Dr. Avorn is a graduate of Columbia College and Harvard Medical School; he completed his training in primary care internal medicine within the Harvard medical system. Dr. Avorn pioneered the concept of academic detailing in the 1980s, with the creation, deployment, and evaluation of the first such program. After testing it in a randomized trial in four state Medicaid programs, he went on to study the approach in nursing homes and demonstrated it significantly reduced overuse of antipsychotic drugs and improved the cognitive function of overmedicated patients. Both papers written on these trials were published in The New England Journal of Medicine. Dr. Avorn practiced internal medicine for over 30 years in ambulatory and in-hospital settings and helped to establish the program in geriatric medicine at Harvard. He is an expert in geriatric medication use, the study of adverse drug effects (particularly in patients with chronic disease), and medication cost-effectiveness analysis, and is the author of chapters on these subjects in the main textbooks in each field, as well being the author or co-author of over 400 papers in the medical literature. Dr. Avorn is a Professor of Medicine at Harvard Medical School and Chief of the Division of Pharmacoepidemiology and Pharmacoeconomics at Brigham & Women’s Hospital in Boston, one of the main Harvard teaching hospitals. In 2004 he participated in the founding of the Alosa Health, a non-profit organization dedicated to providing doctors with non-commercial education about medications. He was a co-author of the Institute of Medicine report on the development of trustworthy clinical guidelines, and the author of Powerful Medicines: The Benefits, Risks, and Costs of Prescription Drugs, published by Knopf and now in its 11th printing.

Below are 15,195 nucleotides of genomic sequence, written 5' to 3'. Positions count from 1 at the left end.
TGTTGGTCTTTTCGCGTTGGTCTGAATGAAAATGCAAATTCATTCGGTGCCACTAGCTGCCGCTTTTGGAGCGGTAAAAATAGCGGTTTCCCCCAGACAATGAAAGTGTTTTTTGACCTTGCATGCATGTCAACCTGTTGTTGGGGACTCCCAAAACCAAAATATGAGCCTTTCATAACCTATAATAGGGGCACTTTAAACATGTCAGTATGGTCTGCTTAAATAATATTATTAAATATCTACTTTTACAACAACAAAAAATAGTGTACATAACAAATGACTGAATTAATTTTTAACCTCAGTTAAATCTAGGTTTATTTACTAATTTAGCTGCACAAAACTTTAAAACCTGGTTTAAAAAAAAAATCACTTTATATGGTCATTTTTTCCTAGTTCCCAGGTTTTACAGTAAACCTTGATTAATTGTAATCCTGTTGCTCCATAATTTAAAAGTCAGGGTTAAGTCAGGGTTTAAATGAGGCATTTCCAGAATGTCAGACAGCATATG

Dr. Fischer did his undergraduate work at Harvard College and attended Yale Medical School. At Brigham & Women’s Hospital, Dr. Fischer completed a residency in primary care medicine and has been practicing primary care since 2000. He received an MS degree in Clinical Effectiveness from the Harvard School of Public Health and is currently an Associate Professor of Medicine at Harvard Medical School. He is a widely published health services researcher studying the effects of reimbursement policies and other interventions on influencing physician prescribing and patient outcomes. For several years he headed the physician medication education program at BWH and has worked closely with Drs. Avorn and Choudhry on the Alosa Health programs of academic detailing since their inception in 2005. In this role, he has helped lead the creation of prescriber education materials and taken a central role in training academic detailers for several public sector programs. He is the Principal Investigator of the AHRQ-supported National Resource Center on Academic Detailing, which supports the creation and improvement of academic detailing programs throughout the country.